While COVID-19 impacted almost every aspect of people’s lives, many families experienced the added challenge of schools closing. Students went from going to school at eight in the morning until four in the afternoon to a confusing attendance system and completely online learning. The most recent shift was to an optional hybrid model where students could elect to attend class in person in the afternoons in small cohorts. During this strange year most students struggled to adjust to online learning.
Megan Long, a junior at Ida B Wells High School is one of many students who struggled with these changes. “I personally was not a fan of online learning, and felt that the teachers did not connect well with their students,” said Long. “But I understand that these times make it very difficult to do so. I definitely took a toll on my mental health and made me very overly stressed in all of my classes throughout my junior year.”
Although times were tough with online learning, Megan was able to connect with other teens online, like Ryan Moose, a senior at Hyde Park High School in Austin, Texas. He began the school year online for a mandatory two week period, and then was given the option to go in person. He did stay online for a few months for his own reasons, but then transitioned to in-person learning.
The teachers at his school were far more helpful in person than online. “Many of the online kids felt like they fell through the cracks or that the teachers weren’t doing a good job of making them feel engaged,” he said. Teachers in schools demonstrate being very good at communicating with their students, as well as they can. At times there might be subjects/assignments that they can have trouble explaining in the more complicated classes. “I felt like I still learned while I was online while really enjoying the hot lunches at my house,” he said. “Overall it was a worse experience than in person.”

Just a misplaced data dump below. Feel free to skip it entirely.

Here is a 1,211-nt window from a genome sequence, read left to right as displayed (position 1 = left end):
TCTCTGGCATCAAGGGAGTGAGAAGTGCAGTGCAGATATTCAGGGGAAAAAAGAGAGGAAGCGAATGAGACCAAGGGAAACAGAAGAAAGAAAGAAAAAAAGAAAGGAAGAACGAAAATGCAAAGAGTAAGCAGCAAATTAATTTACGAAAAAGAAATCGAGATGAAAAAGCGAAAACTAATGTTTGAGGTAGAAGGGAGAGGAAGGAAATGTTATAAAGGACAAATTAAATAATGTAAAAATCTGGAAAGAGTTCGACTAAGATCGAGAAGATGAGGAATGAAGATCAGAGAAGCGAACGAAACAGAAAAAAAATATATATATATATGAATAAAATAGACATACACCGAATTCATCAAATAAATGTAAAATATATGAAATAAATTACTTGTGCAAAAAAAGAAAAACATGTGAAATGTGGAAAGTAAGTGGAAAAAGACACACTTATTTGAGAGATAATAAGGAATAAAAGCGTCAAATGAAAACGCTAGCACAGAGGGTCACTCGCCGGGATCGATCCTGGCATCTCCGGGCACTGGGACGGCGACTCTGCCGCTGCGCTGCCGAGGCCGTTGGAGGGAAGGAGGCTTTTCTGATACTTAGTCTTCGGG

Jennifer Katzenstein is the director of Psychology and Neuropsychology at the Hopkins All Children’s Hospital. She observed the impact of remote learning on children of all ages in a John Hopkins newsletter on online learning: “Increased screen time usage, especially for non-academic activities, has been found to be linked with increases in depression, anxiety and perceived attention problems.”
Students all over the world had trouble transitioning into online learning as a whole. Students like Moose were used to that human interaction every day at school. “I like interacting with people everyday, and my mood and performance both increased significantly after going back in-person,” he said.
Megan Long feels the same as Moose with enjoying in person interactions far more than online. “I really enjoyed it in-person much more, and looked forward to getting ready everyday and seeing my favorite teachers,” she said.
The world was and is heavily affected by the deaths, sickness, and changes in society. Everyone is hopeful that we all will be able to start rebuilding to how we used to be, to better ourselves as a community and students learning.
But Moose ends on a hopeful note. “I’m confident that in person school will now be seen as a luxury by students, and I can’t wait to experience normal life,” he said.